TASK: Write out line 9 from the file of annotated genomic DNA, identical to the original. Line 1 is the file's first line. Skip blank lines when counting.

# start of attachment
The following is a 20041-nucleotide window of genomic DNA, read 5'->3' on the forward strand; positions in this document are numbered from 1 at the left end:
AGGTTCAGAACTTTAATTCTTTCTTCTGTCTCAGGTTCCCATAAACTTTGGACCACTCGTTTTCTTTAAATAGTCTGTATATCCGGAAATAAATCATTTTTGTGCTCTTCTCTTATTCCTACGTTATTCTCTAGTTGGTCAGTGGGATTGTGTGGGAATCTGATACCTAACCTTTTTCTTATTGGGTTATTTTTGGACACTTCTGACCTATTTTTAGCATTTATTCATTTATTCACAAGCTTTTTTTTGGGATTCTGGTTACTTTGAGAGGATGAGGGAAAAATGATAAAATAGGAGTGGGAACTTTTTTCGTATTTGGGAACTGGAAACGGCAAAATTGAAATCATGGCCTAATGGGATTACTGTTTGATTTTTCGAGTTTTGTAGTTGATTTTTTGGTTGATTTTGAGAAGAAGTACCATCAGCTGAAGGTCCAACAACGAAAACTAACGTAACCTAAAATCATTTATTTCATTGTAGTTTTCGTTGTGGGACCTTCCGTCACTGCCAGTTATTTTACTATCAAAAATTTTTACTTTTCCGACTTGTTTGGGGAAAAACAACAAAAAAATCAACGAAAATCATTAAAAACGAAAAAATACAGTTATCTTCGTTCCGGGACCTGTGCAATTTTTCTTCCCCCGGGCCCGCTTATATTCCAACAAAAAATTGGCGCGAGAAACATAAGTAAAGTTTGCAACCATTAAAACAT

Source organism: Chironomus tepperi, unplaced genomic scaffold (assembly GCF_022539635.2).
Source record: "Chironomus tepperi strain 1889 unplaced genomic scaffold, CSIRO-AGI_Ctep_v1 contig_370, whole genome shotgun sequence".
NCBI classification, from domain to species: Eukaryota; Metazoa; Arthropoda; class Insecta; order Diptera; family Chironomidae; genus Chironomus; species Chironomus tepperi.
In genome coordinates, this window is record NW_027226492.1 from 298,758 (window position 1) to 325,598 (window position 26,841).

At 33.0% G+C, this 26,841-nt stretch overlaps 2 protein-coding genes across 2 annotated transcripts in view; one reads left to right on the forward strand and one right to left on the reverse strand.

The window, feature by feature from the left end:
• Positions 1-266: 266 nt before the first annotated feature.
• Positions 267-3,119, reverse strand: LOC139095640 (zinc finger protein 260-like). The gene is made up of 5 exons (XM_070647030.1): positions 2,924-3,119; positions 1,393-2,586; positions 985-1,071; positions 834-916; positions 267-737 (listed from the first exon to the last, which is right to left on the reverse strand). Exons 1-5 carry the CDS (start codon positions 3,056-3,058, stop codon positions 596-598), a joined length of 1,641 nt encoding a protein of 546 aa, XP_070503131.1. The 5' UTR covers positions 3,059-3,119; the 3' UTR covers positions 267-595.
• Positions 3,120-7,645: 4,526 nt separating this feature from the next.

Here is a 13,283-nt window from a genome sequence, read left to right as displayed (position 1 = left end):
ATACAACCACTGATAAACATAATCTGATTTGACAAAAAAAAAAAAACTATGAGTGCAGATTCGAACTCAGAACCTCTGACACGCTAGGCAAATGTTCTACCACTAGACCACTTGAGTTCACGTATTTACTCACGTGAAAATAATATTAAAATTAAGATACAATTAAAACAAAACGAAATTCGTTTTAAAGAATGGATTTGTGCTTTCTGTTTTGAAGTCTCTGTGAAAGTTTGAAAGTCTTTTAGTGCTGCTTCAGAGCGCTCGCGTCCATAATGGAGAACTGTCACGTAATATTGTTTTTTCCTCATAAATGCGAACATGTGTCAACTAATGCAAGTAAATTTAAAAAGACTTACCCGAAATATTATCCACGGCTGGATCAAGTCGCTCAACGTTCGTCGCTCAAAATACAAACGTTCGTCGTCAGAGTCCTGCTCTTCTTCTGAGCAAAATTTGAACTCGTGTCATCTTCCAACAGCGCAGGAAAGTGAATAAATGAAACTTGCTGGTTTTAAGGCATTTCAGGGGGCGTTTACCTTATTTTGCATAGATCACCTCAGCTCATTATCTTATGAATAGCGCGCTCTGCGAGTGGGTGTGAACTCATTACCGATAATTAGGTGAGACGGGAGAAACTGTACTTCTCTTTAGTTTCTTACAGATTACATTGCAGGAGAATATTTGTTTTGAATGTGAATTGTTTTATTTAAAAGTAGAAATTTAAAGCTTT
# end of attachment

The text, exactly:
• Positions 1-266: 266 nt before the first annotated feature.